Maize breeders in the Mexican highlands are increasingly looking to farmers for input on how to improve crops, after decades of having little impact in these areas. It is estimated that only 7-15% of maize seed planted in the highlands of Mexico State is of improved varieties. “Considering that the Mexican highlands represent 10% of the 6.3 million hectares of highland maize grown globally, this constitutes a glaring discrepancy between those who have benefited from maize breeding programs and those who have not,” says Brian Love, a consultant working with CIMMYT’s global maize program.
Now CIMMYT’s highland maize breeding program is turning to farmers in the state of Mexico for their input. As part of a joint project involving CIMMYT and the US and Mexican Departments of Agriculture, farmers are being asked to give their opinion about improved varieties currently available. Farmers from La Purificación and Tepetlaoxtoc, two villages near CIMMYT’s El Batán research station in Mexico, came to the station and voted on improved maize varieties provided by CIMMYT and other maize breeding programs in the region, including the Mexican national agricultural research program (INIFAP) and the Colegio de Postgraduados. A CIMMYT yellow maize under development and H-40 of INIFAP were clear winners. Farmers explained their desire for materials that perform well under rainfed conditions, resist ear rots, escape frosts, and have small cobs.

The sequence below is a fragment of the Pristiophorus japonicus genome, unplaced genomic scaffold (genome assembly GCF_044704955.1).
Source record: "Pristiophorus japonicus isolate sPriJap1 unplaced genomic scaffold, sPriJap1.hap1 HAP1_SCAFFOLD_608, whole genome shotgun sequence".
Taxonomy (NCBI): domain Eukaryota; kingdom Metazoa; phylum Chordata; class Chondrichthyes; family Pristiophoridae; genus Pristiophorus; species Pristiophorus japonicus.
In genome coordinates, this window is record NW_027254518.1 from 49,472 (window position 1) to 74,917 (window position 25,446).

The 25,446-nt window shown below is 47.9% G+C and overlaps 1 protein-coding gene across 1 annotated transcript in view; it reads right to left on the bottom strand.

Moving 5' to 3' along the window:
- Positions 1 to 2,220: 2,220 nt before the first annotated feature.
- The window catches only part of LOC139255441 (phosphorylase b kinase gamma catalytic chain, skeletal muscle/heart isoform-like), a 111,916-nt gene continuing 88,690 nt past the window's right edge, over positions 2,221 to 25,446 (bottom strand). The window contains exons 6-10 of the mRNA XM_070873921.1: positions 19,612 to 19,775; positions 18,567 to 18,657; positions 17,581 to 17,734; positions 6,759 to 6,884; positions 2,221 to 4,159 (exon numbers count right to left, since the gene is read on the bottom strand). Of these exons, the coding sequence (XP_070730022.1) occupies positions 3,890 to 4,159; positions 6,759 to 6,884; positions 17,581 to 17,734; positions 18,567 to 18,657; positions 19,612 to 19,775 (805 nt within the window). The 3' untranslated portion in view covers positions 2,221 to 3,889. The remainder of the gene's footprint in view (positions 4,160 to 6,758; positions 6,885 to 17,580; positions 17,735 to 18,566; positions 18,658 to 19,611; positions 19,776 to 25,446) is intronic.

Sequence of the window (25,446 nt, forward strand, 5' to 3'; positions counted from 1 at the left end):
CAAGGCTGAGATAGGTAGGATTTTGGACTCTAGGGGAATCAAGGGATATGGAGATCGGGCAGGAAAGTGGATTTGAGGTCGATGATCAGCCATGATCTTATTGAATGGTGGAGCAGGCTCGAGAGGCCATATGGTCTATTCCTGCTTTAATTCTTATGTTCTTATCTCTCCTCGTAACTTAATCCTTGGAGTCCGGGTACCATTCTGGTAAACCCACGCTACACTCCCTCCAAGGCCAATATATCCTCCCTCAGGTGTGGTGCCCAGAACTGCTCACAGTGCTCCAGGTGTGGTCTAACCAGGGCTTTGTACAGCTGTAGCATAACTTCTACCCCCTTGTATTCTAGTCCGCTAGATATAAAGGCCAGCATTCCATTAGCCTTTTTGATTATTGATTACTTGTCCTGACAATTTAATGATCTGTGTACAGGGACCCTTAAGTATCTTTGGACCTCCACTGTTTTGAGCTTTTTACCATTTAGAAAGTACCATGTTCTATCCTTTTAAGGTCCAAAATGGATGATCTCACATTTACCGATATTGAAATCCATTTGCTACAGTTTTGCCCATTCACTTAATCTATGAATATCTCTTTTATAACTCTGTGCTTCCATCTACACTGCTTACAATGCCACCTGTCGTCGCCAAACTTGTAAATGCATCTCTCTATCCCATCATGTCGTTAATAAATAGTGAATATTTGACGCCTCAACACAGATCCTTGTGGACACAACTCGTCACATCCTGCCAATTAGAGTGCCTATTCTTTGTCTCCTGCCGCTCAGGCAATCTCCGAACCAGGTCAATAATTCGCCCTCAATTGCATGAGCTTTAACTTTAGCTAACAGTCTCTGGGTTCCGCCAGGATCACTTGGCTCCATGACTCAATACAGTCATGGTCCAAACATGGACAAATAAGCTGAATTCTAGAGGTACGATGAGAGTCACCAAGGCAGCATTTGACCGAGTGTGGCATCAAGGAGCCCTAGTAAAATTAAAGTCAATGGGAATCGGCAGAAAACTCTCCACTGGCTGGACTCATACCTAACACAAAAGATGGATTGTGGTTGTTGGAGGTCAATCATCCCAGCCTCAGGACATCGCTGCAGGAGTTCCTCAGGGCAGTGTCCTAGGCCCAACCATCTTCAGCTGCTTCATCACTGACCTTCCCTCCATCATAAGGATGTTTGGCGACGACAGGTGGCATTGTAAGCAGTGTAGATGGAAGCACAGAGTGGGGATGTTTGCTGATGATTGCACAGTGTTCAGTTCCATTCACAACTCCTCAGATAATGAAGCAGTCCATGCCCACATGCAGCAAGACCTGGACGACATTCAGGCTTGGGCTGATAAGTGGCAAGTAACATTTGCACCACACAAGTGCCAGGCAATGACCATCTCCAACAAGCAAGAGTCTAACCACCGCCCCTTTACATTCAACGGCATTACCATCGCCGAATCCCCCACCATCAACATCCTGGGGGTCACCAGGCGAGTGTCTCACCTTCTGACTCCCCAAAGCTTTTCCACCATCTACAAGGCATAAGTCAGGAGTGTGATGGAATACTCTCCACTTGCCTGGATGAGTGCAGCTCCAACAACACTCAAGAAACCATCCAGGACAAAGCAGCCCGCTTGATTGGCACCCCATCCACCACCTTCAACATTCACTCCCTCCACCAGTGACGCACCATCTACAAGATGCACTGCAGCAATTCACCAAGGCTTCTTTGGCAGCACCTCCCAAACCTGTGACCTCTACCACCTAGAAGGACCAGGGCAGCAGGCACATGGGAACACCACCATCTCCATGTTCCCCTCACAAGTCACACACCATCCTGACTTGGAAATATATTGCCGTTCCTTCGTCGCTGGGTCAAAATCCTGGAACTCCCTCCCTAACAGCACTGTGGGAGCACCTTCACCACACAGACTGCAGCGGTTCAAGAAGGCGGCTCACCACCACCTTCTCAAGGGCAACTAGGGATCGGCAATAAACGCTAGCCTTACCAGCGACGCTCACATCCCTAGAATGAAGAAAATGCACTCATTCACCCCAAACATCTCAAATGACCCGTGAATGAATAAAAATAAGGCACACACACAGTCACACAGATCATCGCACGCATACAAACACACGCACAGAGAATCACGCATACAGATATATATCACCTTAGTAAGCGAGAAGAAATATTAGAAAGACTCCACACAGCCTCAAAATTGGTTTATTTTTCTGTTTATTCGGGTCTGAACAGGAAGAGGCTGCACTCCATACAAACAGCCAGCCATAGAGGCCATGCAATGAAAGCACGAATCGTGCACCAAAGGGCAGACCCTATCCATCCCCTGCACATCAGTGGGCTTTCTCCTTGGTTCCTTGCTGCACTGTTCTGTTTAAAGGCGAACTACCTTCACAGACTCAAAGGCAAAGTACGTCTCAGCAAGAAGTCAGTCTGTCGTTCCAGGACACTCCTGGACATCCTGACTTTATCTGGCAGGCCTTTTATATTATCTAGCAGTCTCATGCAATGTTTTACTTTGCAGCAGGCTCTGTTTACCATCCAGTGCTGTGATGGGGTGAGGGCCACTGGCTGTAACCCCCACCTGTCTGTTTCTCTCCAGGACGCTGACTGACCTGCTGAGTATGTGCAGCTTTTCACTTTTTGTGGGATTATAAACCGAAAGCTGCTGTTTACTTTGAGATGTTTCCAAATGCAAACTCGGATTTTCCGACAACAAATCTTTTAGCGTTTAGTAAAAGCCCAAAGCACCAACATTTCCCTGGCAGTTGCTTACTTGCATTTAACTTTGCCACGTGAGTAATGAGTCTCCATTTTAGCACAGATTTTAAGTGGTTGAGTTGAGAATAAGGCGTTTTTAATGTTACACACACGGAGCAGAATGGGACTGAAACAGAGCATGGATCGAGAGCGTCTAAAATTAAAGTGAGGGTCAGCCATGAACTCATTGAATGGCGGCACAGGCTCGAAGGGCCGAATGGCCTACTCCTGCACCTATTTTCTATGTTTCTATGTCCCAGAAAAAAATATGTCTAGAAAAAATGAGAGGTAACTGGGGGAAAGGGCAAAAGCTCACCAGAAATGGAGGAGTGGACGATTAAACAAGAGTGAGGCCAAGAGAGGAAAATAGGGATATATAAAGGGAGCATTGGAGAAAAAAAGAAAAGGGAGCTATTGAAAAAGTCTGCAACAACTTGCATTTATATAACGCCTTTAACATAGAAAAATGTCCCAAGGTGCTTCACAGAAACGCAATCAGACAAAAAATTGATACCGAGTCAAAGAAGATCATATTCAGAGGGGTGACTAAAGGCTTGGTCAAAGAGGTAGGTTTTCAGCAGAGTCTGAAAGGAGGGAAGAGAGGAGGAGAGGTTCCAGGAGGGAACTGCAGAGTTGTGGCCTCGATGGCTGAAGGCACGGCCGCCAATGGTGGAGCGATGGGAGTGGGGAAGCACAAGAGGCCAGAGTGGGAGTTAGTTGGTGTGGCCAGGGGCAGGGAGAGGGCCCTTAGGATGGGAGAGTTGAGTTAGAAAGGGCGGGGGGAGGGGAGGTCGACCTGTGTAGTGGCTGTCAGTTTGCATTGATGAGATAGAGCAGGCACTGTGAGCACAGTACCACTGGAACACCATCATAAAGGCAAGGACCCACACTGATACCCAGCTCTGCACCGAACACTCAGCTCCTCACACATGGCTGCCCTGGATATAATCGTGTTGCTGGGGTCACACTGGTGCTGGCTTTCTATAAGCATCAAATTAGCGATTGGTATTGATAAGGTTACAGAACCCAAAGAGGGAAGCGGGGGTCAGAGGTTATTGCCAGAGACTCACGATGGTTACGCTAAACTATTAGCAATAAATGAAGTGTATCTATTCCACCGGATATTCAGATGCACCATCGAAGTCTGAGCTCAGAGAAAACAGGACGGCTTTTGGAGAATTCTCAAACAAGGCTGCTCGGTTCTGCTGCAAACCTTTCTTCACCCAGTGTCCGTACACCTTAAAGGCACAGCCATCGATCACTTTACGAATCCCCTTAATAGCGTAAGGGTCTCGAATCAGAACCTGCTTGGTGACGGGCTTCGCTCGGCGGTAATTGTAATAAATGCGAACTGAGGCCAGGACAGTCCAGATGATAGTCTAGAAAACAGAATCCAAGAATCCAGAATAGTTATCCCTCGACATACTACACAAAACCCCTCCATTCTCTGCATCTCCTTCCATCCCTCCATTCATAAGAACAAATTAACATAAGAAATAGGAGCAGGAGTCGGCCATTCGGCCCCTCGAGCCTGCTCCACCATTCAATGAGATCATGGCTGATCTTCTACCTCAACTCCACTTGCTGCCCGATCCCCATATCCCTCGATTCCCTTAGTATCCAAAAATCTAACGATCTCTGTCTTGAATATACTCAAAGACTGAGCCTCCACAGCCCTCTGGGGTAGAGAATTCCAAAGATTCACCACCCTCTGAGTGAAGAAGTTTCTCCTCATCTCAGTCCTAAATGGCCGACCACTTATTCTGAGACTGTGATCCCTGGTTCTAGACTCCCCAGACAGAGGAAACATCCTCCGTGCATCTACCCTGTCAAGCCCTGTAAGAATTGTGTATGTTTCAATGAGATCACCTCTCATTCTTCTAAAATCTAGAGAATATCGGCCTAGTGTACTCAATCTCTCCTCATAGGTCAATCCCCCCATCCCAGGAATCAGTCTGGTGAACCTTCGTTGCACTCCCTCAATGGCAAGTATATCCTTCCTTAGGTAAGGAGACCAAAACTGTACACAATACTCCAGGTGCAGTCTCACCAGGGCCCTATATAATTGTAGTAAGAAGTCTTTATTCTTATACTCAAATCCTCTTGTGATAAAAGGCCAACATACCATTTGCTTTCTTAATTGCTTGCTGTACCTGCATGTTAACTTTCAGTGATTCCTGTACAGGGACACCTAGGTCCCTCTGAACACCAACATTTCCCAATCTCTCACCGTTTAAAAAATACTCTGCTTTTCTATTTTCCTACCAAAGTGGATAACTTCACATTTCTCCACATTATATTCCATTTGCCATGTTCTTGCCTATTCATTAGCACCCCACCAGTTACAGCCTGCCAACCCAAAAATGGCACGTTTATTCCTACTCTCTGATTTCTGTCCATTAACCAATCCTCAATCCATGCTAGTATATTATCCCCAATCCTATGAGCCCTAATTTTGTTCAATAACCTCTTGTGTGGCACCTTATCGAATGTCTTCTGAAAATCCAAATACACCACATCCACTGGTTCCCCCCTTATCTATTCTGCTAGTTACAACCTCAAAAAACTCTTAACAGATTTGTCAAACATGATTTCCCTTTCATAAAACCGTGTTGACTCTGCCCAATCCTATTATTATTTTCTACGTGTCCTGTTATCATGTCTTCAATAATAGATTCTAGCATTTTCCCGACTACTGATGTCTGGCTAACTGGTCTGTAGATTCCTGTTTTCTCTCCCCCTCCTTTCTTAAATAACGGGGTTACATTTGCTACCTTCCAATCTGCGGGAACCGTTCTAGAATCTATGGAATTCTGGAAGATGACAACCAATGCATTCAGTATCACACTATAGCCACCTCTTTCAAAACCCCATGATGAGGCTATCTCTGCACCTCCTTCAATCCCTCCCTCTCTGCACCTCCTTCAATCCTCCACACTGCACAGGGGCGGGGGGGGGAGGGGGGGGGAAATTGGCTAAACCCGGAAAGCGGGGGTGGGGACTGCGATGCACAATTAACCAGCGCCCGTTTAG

“One of the easiest ways for everyone to have their say is to put it to a vote,” says Love. “Democracy is allowed to rule and a CIMMYT staff member facilitates a discussion aimed at learning why selected varieties were preferred. The process allows farmers to experience new maize varieties and researchers to better understand farmers’ circumstances and preferences, both of which should help promote the adoption of improved materials.”
CIMMYT entomology lab technician, Carlos Muñoz, was instrumental in organizing the event, and INIFAP plant breeders Gustavo Valázquez and José Luis Arellano participated. Velázquez, who conducts nearly all of his trials with farmers, felt the voting technique (originally developed by researchers at IRRI in the Philippines for use with upland rice growers in Laos) was effective in highland maize trials, and that INIFAP could apply it.